Review by Vanessa Aranda, Common Sense Education | Updated December 2019

YR Media

Dynamic site harnesses creative young talent to speak truth to power

Subjects & skills
Subjects
  • Arts
  • English Language Arts
  • Social Studies

Skills
  • Communication & Collaboration
Grades This grade range is based on learning appropriateness and doesn't take into account privacy. It's determined by Common Sense Education, not the product's publisher.
8–12
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Teachers say (3 Reviews)
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Pros: Great, modern content that tackles relevant topics in an authentic voice.

Cons: Some topics tend more toward people in their twenties than teens, and the radio stream can contain explicit language.

Bottom Line: This fresh and socially aware website will draw students in with catchy -- often controversial -- topics, but keep them there with quality content.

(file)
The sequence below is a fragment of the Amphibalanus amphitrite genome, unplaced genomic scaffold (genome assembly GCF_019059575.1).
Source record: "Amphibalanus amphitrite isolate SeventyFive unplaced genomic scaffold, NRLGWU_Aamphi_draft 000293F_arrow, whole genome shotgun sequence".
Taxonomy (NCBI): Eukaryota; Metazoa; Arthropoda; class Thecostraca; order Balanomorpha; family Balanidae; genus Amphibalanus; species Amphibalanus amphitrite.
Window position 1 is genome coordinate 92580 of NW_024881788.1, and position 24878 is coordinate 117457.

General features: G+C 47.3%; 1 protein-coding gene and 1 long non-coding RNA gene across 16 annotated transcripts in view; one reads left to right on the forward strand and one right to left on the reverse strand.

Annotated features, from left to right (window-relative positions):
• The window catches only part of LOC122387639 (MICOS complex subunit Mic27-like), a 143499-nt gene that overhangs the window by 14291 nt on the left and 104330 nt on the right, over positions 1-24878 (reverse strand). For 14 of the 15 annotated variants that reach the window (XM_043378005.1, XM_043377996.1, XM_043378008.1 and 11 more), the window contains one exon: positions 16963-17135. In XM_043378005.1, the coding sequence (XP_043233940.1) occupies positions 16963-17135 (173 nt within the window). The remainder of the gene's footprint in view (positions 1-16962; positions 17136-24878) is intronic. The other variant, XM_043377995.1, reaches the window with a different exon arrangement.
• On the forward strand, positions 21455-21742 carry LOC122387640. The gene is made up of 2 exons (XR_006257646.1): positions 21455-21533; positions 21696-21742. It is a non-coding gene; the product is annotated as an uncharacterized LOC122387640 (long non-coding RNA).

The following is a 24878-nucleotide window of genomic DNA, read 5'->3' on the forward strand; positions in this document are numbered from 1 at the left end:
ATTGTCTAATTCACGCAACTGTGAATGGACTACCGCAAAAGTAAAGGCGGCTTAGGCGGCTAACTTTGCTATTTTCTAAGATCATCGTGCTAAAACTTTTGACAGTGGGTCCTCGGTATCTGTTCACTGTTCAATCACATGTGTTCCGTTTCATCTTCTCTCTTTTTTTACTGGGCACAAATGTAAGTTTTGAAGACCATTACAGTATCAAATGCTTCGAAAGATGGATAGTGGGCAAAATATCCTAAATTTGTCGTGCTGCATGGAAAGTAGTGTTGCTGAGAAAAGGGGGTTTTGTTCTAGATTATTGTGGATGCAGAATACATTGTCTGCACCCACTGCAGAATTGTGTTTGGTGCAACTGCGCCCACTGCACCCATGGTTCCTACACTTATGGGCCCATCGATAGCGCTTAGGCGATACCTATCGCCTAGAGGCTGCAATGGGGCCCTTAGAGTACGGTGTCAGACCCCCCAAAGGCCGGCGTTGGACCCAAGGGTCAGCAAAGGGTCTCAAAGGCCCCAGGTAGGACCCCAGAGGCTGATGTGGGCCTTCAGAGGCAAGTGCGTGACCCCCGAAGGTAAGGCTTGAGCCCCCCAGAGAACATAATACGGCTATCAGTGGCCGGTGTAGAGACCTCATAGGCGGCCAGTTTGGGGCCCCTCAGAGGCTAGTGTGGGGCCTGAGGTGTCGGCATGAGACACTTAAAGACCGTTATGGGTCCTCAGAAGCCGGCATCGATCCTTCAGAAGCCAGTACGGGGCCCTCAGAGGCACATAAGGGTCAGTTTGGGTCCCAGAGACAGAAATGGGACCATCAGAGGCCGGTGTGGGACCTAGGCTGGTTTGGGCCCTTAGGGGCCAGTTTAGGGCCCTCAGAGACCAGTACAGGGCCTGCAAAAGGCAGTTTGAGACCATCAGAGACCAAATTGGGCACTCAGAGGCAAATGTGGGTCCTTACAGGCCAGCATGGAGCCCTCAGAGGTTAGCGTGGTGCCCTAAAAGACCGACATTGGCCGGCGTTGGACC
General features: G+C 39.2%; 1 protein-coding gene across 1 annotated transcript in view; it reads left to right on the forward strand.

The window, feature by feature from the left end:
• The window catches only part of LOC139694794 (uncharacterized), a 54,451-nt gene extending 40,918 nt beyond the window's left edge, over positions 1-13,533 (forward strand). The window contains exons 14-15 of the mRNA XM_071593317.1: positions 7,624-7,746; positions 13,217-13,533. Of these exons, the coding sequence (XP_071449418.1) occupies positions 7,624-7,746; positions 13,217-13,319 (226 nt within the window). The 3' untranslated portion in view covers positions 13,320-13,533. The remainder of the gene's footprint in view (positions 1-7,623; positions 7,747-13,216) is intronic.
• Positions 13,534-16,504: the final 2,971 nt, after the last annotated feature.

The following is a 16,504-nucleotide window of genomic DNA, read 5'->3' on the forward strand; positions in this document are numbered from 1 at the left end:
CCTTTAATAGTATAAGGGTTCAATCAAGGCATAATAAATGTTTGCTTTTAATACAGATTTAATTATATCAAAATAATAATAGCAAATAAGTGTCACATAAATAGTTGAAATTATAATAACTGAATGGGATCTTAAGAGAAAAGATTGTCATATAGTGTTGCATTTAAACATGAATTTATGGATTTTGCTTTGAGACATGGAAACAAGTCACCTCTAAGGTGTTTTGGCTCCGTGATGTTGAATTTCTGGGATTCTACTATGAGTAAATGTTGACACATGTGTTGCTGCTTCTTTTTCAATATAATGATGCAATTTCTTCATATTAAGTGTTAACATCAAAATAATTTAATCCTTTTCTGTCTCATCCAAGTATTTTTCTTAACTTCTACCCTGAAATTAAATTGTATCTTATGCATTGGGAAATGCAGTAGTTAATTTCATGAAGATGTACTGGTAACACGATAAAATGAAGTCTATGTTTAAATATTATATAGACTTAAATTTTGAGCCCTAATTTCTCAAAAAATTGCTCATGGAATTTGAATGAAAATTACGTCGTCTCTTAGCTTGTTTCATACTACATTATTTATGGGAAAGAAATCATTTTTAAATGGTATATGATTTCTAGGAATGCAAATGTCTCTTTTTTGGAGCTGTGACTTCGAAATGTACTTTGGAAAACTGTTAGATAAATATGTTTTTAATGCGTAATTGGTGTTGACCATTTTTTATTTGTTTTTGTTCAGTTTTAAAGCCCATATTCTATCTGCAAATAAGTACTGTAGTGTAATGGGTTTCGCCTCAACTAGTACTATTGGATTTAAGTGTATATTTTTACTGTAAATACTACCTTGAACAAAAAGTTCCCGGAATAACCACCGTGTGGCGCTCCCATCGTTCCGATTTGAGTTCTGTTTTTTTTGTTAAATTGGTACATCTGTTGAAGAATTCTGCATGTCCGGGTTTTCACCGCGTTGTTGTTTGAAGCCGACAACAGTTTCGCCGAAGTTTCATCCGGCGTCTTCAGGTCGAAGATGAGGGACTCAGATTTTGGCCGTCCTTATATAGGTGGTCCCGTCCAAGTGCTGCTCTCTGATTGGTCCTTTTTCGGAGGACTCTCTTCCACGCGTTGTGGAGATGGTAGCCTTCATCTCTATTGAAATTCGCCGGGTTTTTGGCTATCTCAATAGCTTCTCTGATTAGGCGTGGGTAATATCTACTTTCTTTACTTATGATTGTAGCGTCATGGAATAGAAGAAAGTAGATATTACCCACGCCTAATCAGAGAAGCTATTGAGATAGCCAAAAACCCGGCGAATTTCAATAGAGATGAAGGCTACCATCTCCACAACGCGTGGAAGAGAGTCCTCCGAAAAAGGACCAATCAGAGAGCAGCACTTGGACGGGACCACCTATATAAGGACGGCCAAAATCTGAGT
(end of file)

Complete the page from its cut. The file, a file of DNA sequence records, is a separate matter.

YR Media has strong politically- and socially-progress content that will speak to students' interests and inspire them. Yearbook and journalism advisors might model part of their program on YR Media. For this purpose, check out the DIY guides. These tutorials offer colorful visuals, detailed explanations, and student samples on topics from ethics to writing opinion pieces to social media reporting and more. There's to be at least one idea in these guides that can be incorporated into your curriculum. Media classes from film to journalism to graphic arts can use YR Media's work as a springboard for discussion and then creation. ELA classes can analyze the arguments put forth in articles (especially in the Opinion section), videos, or podcasts. Students could use this analysis to create their responses in a similar or different format. The videos on compelling topics like hate speech, social media influencers, and parental pressure will definitely spark discussion and can be structured in a Socratic seminar or four-corners format. Double-entry journals might be more fitting for student responses on more sensitive subjects, such as deportation, mass shootings, LGBT or straight pride, and housing. Health and psychology classes will also find surprisingly suitable content in teen-friendly language on important issues like reproductive health, mental illness, and anxiety.